June 21, 2009
Stem Cell Therapies Move Into Clinical Trials

Some people ask me why I think we have a chance of living until rejuvenation therapies become available. I get the sense they feel that making the body young again sounds too much like science fiction. Well, stem cell therapies are no longer only in our distant science fiction future. Geron is running a spinal cord repair clinical trial with embryonic stem cells while ACT has applied for permission to try embryonic stem cells against age-related macular degeneration.

Geron, a biotech company based in Menlo Park, CA, received FDA approval in January for a trial to treat patients with acute spinal-cord injuries with cells derived from embryonic stem cells.

This latest treatment for eye disease, developed by Advanced Cell Technology (ACT), based in Worcester, MA, uses human embryonic stem cells to re-create a type of cell in the retina that supports the photoreceptors needed for vision. These cells, called retinal pigment epithelium (RPE), are often the first to die off in age-related macular degeneration and other eye diseases, which in turn leads to loss of vision. Several years ago, scientists found that human embryonic stem cells could be a source of RPE cells, and subsequent studies found that these cells could restore vision in mouse models of macular degeneration.

THe article mentions that the targeted tissue types in these therapies are being chosen due to expected lower risk of immune rejection. The use of embryonic stem cells means that the cells contain DNA from someone other than the intended therapy recipients. It is not practical to create embryonic stem cell lines for each person to be treated from that person's DNA. So immune rejection is a real concern.

I see embryonic stem cells as a transitional technology. Other approaches show signs of promise. Induced pluripotent stem cells made from a person's own adult cells will allow avoidance of the immune rejection problem by using cell lines created from one's own cells and DNA.

While the use of SENS (Strategies for Engineered Negligible Senescence) in order to do full body rejuvenation is still not an idea accepted by the mainstraem the advances needed to do rejuvenation will come as a result of attempts to repair the body for a very long list of diseases. Each type of tissue repair (e.g. stem cells and gene therapies to repair arthritic joints or to repair a heart) done to treat individual diseases will basically serve as another building block toward the goal of full body rejuvenation. We could get there faster with a big explicit SENS push. But we will get there anyway with lots of smaller steps aimed at less ambitious goals.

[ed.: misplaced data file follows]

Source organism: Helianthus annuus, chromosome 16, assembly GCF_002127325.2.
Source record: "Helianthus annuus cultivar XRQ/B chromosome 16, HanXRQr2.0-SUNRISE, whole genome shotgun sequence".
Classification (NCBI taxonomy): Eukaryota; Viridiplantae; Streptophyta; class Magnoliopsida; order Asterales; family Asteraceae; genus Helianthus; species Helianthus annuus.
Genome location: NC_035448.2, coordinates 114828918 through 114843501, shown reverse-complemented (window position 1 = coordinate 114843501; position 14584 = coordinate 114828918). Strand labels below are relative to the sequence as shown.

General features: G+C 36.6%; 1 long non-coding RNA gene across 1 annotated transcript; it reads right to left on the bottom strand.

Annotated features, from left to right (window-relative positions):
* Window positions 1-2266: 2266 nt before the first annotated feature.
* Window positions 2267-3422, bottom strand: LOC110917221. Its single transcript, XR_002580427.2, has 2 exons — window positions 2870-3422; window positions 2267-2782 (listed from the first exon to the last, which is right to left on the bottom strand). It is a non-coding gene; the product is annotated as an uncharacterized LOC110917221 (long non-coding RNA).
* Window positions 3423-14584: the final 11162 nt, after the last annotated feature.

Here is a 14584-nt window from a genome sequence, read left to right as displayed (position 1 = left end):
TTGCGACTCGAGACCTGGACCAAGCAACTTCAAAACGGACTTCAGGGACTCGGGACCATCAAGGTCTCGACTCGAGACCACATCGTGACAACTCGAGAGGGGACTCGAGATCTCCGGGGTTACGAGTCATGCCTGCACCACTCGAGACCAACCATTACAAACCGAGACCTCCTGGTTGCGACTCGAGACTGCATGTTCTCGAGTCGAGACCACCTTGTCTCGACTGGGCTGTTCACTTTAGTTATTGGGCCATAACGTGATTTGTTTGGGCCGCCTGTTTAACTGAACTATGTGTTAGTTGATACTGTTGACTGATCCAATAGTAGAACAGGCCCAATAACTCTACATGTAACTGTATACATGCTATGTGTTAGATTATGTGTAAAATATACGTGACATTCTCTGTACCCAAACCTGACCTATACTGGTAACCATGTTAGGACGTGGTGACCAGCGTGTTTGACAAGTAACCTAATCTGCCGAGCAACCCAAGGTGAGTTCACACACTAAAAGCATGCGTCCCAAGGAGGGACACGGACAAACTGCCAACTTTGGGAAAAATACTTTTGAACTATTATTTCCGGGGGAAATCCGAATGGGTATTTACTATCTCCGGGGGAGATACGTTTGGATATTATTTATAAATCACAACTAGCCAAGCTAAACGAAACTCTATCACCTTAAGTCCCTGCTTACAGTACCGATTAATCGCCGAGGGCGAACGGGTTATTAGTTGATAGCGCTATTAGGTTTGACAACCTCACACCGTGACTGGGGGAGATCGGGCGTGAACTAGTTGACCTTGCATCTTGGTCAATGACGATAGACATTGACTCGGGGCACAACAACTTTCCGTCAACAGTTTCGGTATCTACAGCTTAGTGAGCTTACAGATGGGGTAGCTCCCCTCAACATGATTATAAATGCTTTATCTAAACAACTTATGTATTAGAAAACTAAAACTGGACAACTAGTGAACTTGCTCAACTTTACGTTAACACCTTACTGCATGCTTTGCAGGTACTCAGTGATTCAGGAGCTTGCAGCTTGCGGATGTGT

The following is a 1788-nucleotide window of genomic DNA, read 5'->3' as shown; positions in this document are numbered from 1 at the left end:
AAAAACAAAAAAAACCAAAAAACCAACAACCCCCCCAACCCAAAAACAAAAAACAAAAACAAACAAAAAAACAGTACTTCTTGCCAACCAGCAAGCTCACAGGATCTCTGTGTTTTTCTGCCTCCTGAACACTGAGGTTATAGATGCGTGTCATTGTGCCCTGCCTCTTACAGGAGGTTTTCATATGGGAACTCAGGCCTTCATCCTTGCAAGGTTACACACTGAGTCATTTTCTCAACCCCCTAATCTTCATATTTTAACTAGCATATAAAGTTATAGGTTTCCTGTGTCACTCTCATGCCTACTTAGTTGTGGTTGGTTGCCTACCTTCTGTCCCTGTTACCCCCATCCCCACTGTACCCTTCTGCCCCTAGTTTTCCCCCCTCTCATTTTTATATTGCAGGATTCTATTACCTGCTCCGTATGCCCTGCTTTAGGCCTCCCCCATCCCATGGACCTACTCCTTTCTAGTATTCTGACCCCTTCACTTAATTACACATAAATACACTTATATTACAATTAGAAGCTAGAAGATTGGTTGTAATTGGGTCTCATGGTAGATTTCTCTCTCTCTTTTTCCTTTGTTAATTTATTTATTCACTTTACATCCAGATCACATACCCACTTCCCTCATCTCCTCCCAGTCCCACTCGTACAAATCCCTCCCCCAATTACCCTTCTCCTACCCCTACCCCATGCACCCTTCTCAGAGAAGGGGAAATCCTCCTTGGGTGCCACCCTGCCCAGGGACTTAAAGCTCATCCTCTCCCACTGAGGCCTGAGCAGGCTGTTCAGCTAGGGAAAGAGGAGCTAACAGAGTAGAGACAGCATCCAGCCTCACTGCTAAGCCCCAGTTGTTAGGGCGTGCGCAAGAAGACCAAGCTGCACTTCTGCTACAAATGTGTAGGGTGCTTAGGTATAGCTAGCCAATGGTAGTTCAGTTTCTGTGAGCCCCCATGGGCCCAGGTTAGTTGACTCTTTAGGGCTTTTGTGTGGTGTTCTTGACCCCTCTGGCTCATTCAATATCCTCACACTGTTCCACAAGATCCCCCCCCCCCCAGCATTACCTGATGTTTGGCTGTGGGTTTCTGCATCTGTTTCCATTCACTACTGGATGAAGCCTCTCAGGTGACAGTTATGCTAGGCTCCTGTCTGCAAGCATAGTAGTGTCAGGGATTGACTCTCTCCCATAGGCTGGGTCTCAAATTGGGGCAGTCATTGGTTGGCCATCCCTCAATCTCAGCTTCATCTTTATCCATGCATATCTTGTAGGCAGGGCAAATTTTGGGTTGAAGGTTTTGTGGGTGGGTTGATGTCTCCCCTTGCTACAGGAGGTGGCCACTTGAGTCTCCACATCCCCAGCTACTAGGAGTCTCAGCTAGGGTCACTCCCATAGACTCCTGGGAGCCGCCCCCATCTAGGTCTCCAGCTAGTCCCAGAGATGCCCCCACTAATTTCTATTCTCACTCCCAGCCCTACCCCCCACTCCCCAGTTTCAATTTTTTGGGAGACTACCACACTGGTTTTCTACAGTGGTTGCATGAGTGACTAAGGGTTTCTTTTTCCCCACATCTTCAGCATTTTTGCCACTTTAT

Share |      Randall Parker, 2009 June 21 03:09 PM  Biotech Stem Cells

Thomas Hart said at June 22, 2009 1:43 PM:

It's my understanding that so far no therapies that use embryonic stem cells have done much more than produce tumors. If this is so, is there any indication that the therapies for macular degeneration and spinal cord repair will actually work?

Watching With Interest said at June 22, 2009 2:10 PM:

Yes, we can get there. We will need the decentralized, cooperative minds of many people working in a loose network in order to succeed. And for that to happen we need to largely disassemble the patent system and reform the tort laws so that ideas and trials can proceed apace, free from the interference of special interests posing as concerns.

The Undiscovered Jew said at June 22, 2009 3:42 PM:

Off topic,

Randall, have you seen this article about colleges mulling outsourcing introductory and core curriculum classes? If this catches on it could be the end of liberal humanities professors - or at least result in a substantial culling of the great herd:

Kansas school stirs debate over outsourced classes


For some education reformers, the experiment at FHSU is an example of how universities can move beyond one-size-fits-all economic models and streamline their introductory courses.